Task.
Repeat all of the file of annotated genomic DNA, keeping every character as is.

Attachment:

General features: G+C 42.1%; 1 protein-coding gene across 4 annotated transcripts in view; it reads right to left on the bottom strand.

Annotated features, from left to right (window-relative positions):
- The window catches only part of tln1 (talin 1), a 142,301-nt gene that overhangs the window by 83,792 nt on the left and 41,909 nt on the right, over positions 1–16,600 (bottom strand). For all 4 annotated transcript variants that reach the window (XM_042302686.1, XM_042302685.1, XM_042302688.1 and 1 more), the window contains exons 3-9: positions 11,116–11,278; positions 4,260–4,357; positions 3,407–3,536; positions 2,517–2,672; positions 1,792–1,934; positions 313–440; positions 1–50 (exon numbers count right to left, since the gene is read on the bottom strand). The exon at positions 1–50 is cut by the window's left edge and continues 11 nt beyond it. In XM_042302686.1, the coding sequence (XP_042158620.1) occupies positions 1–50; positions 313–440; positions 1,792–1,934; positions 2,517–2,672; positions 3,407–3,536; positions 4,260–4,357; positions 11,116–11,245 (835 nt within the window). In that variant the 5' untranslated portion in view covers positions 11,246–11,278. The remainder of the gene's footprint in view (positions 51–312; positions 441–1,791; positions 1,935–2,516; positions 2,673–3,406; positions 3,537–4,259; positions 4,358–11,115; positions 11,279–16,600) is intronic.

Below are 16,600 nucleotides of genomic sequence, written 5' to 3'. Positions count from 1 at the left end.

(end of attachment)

General features: G+C 42.1%; 1 protein-coding gene across 4 annotated transcripts in view; it reads right to left on the bottom strand.

Annotated features, from left to right (window-relative positions):
- The window catches only part of tln1 (talin 1), a 142,301-nt gene that overhangs the window by 83,792 nt on the left and 41,909 nt on the right, over positions 1–16,600 (bottom strand). For all 4 annotated transcript variants that reach the window (XM_042302686.1, XM_042302685.1, XM_042302688.1 and 1 more), the window contains exons 3-9: positions 11,116–11,278; positions 4,260–4,357; positions 3,407–3,536; positions 2,517–2,672; positions 1,792–1,934; positions 313–440; positions 1–50 (exon numbers count right to left, since the gene is read on the bottom strand). The exon at positions 1–50 is cut by the window's left edge and continues 11 nt beyond it. In XM_042302686.1, the coding sequence (XP_042158620.1) occupies positions 1–50; positions 313–440; positions 1,792–1,934; positions 2,517–2,672; positions 3,407–3,536; positions 4,260–4,357; positions 11,116–11,245 (835 nt within the window). In that variant the 5' untranslated portion in view covers positions 11,246–11,278. The remainder of the gene's footprint in view (positions 51–312; positions 441–1,791; positions 1,935–2,516; positions 2,673–3,406; positions 3,537–4,259; positions 4,358–11,115; positions 11,279–16,600) is intronic.

Below are 16,600 nucleotides of genomic sequence, written 5' to 3'. Positions count from 1 at the left end.